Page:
What is Cameo Glass?

Cameo Glass Lidded Jar by Emile Galle'. - Morphy Auctions
  • 01 of 05

    Carved Art Glassware with Ancient Roots

    Cameo Glass Octopus Vase. - Morphy Auctions

    Cameo glass came about as Romans experimented with newly discovered glass blowing techniques. A base piece of glass was coated with one to several additional glass layers in varying colors resulting in an object that could be carved decoratively to create a scene. As the glass was cut, color was revealed by removing the top layers. The end product was a decorative vessel or object with low relief carving.

    Carving glass in this manner continued through the ensuing centuries. Most of the cameo glass collectors find today was made from the late 1800s through the early 1900s. A number of different companies were known to create this type of ware throughout Europe with some of the most prominent examples coming from France and England.

    About the unmarked piece shown above:

    This unusual cameo art glass vase depicts an octopus in an ocean scene. The octopus is carved in relief, the vase is colored in green and deep red, and it is unmarked so the maker is unknown. It is in excellent condition standing 6" tall. Sold for $7,800 (not including buyer’s premium) at Morphy Auctions in August, 2013 exhibiting the high value of cameo glass pieces even when the maker is not verified.

    Continue to slide two to see an example of Galle’ cameo glass made in France.

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  • 02 of 05

    Gallé's Cameo Glass

    Cameo Glass Lidded Jar by Emile Galle'. - Morphy Auctions

    After experimenting with clear glass decorated in more traditionally, in the late 1800s Emile Gallé began using colored opaque glass for his pieces. These colors were often layered and etched or carved to create unique cameo art glass designs.

    About the piece shown above:

    This Gallé cameo art glass lidded jar measures 4” tall. In spite of a rim chip that is not visible when the lid is on, it still sold for $2,040 (not including buyer’s premium) at Morphy Auctions in August, 2014. Even a damaged piece of cameo glass can still be valuable if it is by a notable glass maker.

    Continue to slide three to see an example of Daum Nancy cameo glass made in France.

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  • 03 of 05

    Daum Nancy Cameo Glass

    Daum Nancy Miniatue Vase. Morphy Auctions

    Brothers Auguste and Antonin Daum began experimenting with art glass beginning in the 1890s and continued into the early 20th century. They introduced their cameo glass wares at the Chicago World’s Fair in 1893. Much of the glass made by the Daum Nancy factory was cameo in style.

    About the piece shown above:

    This high quality Daum Nancy miniature cameo art glass vase has a vitreous enamel design feturing apple blossoms. It dates to around 1900. Signed "Daum Nancy" on the base. It measures 2 ½” tall and the condition is excellent. Sold for $1,560 (not including buyer’s premium) in May, 2013.

    Continue to slide four to see an example of Stevens and Williams cameo glass made in England.

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  • 04 of 05

    Stevens and Williams Cameo Glass

    Cameo Glass Vase Made by Stevens and Williams. - Morphy Auctions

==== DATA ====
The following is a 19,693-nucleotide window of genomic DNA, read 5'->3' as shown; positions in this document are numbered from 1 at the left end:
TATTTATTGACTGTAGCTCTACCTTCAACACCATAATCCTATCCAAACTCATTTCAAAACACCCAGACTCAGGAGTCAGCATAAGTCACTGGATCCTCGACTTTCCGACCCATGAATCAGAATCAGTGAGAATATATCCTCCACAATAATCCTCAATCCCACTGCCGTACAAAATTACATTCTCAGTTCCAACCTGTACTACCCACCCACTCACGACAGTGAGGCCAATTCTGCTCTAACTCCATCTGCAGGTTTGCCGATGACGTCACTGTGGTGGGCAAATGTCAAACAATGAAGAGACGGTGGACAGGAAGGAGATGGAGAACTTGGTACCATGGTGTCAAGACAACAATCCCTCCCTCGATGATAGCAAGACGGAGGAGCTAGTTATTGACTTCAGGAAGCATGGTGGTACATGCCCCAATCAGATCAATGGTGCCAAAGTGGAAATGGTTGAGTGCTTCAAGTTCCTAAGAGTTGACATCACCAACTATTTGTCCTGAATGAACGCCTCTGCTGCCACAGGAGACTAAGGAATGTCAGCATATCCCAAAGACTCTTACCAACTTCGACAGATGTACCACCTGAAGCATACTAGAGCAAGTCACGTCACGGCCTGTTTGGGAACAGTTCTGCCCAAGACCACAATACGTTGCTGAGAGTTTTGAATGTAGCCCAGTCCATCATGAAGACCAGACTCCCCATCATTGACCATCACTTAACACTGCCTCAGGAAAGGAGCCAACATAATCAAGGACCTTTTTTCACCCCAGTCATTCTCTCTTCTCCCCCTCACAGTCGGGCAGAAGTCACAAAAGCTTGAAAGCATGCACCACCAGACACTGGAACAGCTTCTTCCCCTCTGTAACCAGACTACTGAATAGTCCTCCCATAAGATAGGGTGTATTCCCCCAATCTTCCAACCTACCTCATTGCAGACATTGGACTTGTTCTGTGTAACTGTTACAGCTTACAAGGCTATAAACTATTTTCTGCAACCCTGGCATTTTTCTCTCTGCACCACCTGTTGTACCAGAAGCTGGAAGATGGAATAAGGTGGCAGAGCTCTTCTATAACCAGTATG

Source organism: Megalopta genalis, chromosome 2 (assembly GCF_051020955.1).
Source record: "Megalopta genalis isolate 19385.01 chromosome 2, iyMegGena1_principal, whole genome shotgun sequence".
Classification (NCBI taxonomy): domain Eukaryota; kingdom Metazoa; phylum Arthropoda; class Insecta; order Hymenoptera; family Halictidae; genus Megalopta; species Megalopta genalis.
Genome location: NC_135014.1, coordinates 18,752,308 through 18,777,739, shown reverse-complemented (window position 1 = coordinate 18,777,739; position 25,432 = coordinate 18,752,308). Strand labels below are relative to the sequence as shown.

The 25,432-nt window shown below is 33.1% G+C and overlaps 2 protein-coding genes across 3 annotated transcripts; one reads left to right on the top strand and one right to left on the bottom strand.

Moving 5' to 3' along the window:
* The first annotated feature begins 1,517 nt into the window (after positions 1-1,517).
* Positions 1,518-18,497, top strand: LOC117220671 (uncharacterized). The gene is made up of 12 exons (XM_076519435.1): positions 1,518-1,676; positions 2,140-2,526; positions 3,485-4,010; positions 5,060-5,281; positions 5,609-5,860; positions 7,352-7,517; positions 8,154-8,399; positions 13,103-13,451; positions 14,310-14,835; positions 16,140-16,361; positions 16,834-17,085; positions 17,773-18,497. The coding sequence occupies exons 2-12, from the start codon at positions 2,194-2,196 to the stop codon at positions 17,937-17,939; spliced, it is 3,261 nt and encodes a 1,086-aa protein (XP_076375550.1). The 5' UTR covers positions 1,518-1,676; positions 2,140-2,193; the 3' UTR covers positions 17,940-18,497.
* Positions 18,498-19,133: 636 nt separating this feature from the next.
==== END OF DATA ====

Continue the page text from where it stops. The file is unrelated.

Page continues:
William Stevens and Samuel Cox Williams took over their father-in-law’s English glass business in 1847 and subsequently renamed the firm Stevens and Williams. In 1880, Frederick Carder was employed as a designer for the company, and John Northwood became the firm’s artistic director in 1882. John Northwood II took over in 1902 after his father’s death, and Carder left in 1903 to form Steuben Glass Works in the United States.  

    Stevens and Williams was renowned for making art glass including cameo, acid etched, engraved, cut and enameled examples, according to 20thcenturyglass.com. Like other European art glass manufacturers such as Galle’ and Daum operating in France at that time, the various glass crafting techniques they used were often combined to produce unique designs.

    The firm became suppliers to the Royal Family in 1919, and the name of the business changed to Royal Brierley Crystal in 1931 following a visit from the Duke and Duchess of York.

    About the piece shown above:

    This high quality English four color cameo art glass vase was made by Stevens and Williams, c. 1890s. It has fine hand engraving highlighting a flower and leaf motif on one side (shown). The opposite side is adorned with a beautiful butterfly. The red and white colors stand in striking contrast to the vivid yellow background and white interior making the motif stand out in high relief, according to the Morphy Auctions description. The vase also sits on a small foot and has a geometric decoration around the neck. It measures 4” tall and its condition is excellent. Sold for $1,800 (not including buyer’s premium) in May, 2013.

    Continue to slide five to see an example of Handel cameo glass made in the United States.

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  • 05 of 05

    Handel Cameo Glass

    Cameo Glass Vase Made by Handel. - Morphy Auctions

    While Handel was best known for making Art Nouveau lamps in the vein of more expensive examples by Tiffany & Co. in the early 1900s, the Connecticut company also produced cameo art glass in limited quantities. The glass pieces, like the company’s lamps, were of high quality and beautifully crafted.

    About the piece shown above:

    This Handel cameo art glass vase (marked Handel No. 4217 on the base) has a wooded scene with trees and birds. It has no damage, and was described as “a magnificent piece” by Morphy Auctions. Measures 11” tall. Sold for $2,160 (not including buyer’s premium) in August, 2014.